From today’s afternoon walk around town. Shot via iPhone using Hipstamatic with Libatique 73 lens and Ina’s 1969 film. Full-size version over at Flickr.
Check out the inspiring creations of these seven modern surreal artists working in collage and photomontage
I’m constantly scanning for examples of inspiring art. Every so often, the work of a certain artist consistently demonstrates extraordinary talent and style — in a way that appeals to my fondness for surrealism. I’m a fan of a certain kind of art, and these creators absolutely blow me away with what they regularly produce. Have a look at their websites, seek them out on your favorite image-sharing network, buy their prints, and get inspired by their talent.
What do you think? Do you enjoy a certain kind of art? Are there visual artists you’ve discovered online or elsewhere that you’ve come to follow? Where do you go for visual inspiration? Let us hear from you in the comments.
UPDATE: The artists speak!
@rsmithing thx for the feature!
— Sammy Slabbinck (@SammySlabbinck) August 21, 2014
@rsmithing awesome, thank you very much! Hope all is well with you too
— Tommy Ingberg (@tommy_ingberg) August 22, 2014
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Matangi & KISS’ Heaven’s On Fire on New Album
Listen to the first 5 seconds of both of these songs…
“Matangi” by M.I.A., 2013
“Heaven’s On Fire” by KISS, 1984
Cool, huh? Share this on Twitter!
What do you think? Ever recognized a sample? Are you a KISS or M.I.A. fan? Let us hear from you in the comments.
As a young guitarist, I learned how to play by listening to my favorite songs and figuring out the riffs. As a young graphic designer, I figured out techniques by recreating ads and absorbing the principles of layout. I sought out the occasional tutorial and picked up things along the way, but a large part of what came to be my creative expression has it roots in studying and emulating the work of others.
That’s the approach I took recently with my growing photomontage fascination. Over the past few years I’ve been making photomontages with my iPhone and image editing apps like Photoforge2 and Dynamic Light. It’s been particularly rewarding when developing pieces along the lines of my favorite artists, one of which is the great Jerry Uelsmann.
So I was looking through one of my printed Uelsmann books for inspiration and came across this image:
I then decided to make it a weekend project to emulate the image in an attempt to gain experience and get closer to the techniques involved. Of course, apps and and iPhone are no darkroom and enlargers, but some fundamental composition principles carry over, as I discovered in creating my own version:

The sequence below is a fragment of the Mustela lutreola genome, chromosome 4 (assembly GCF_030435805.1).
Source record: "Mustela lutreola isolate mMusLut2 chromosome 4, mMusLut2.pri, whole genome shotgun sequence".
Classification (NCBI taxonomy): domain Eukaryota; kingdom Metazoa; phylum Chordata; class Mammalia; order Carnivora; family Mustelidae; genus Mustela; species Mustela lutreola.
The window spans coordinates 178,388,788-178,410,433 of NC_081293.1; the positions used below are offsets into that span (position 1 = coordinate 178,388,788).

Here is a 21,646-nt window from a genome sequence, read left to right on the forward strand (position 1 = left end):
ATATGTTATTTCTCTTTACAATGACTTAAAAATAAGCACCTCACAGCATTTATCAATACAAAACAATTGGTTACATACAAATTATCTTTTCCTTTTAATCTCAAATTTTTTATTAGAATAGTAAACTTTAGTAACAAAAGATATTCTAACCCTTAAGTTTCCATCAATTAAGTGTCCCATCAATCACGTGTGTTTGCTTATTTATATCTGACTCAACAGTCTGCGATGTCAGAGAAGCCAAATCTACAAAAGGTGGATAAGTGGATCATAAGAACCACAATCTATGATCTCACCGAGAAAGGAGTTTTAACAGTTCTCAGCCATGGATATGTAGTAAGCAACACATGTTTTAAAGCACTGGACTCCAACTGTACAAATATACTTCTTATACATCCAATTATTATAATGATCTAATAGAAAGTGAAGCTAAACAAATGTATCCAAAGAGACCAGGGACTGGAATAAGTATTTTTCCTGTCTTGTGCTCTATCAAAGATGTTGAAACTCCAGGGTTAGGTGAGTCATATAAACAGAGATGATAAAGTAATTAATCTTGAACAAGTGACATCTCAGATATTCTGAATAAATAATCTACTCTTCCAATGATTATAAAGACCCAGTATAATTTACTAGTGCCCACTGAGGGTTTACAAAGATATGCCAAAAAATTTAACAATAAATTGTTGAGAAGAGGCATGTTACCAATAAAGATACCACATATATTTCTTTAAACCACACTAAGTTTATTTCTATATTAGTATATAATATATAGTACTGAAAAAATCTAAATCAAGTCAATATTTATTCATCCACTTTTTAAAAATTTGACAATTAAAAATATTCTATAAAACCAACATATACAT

This consists of a view of the sky from downtown Winston-Salem, about 14 stories up; a house from Old Salem, (historical area of my city); my own hands, and my flannel-shirt-wearing self at sunset.I had some help on the portrait and hands shots with the CameraSharp app’s timer, along with a tripod.
I can say that it was at once freeing and challenging to work toward a specific vision, bringing these elements together. I make no claim to total originality here, since the idea is obviously Uelsmann’s, but I’m satisfied with how it turned out. I may yet use the elements in future compositions, and I will probably revisit the challenge again one day of emulating and learning from the masters.
What do you think? Have you ever created art after something or someone that’s inspired you? Do any other examples of this come to mind? Let us hear from you in the comments.
The iPhone app Dynamic Light by Mediachance has become one of my favorite photo manipulation tools. I create many black & white montages, and Dynamic Light’s unique filters (especially “solarize,” “edgy,” and “re-exposure”) almost always yield interesting results — either for montage fodder or even standalone images. It saves at full resolution, is very fast, and improves with each update. It adds an element of randomness to the photo editing process that I enjoy, yet its effects are actually very sophisticated, particularly for producing distressed or distorted-yet-recognizable treatments. I recommend it for anyone looking for a simple, yet very unique bag of tricks to add to their photo manipulating repertoire, for less than the price of a soda ($.99). Here are some before and after examples of my favorite filters:
Video: Dynamic Light in Action
What do you think? Ever used Dynamic Light? What are some of your go-to photo manipulation or photo editing apps? Let us hear from you in the comments.
One good thing about rainy afternoons is how the ordinary can take on more beauty. Here’s a snapshot of a tree I noticed in the post-rain haze of my neighborhood. It takes on new depth thanks to the Dynamic Light app’s “solarize” function and some finishing touches with the TtV Photo Studio app.
Flickr’s “Explore” galleries are curated collections of 500 select photos each day. Considering the site gets photos uploaded by the thousands every minute, that’s very flattering. Other categories include “The Commons,” and “Galleries” – and all are fun ways to discover interesting new art and artists.
What an honor – thanks, Flickr!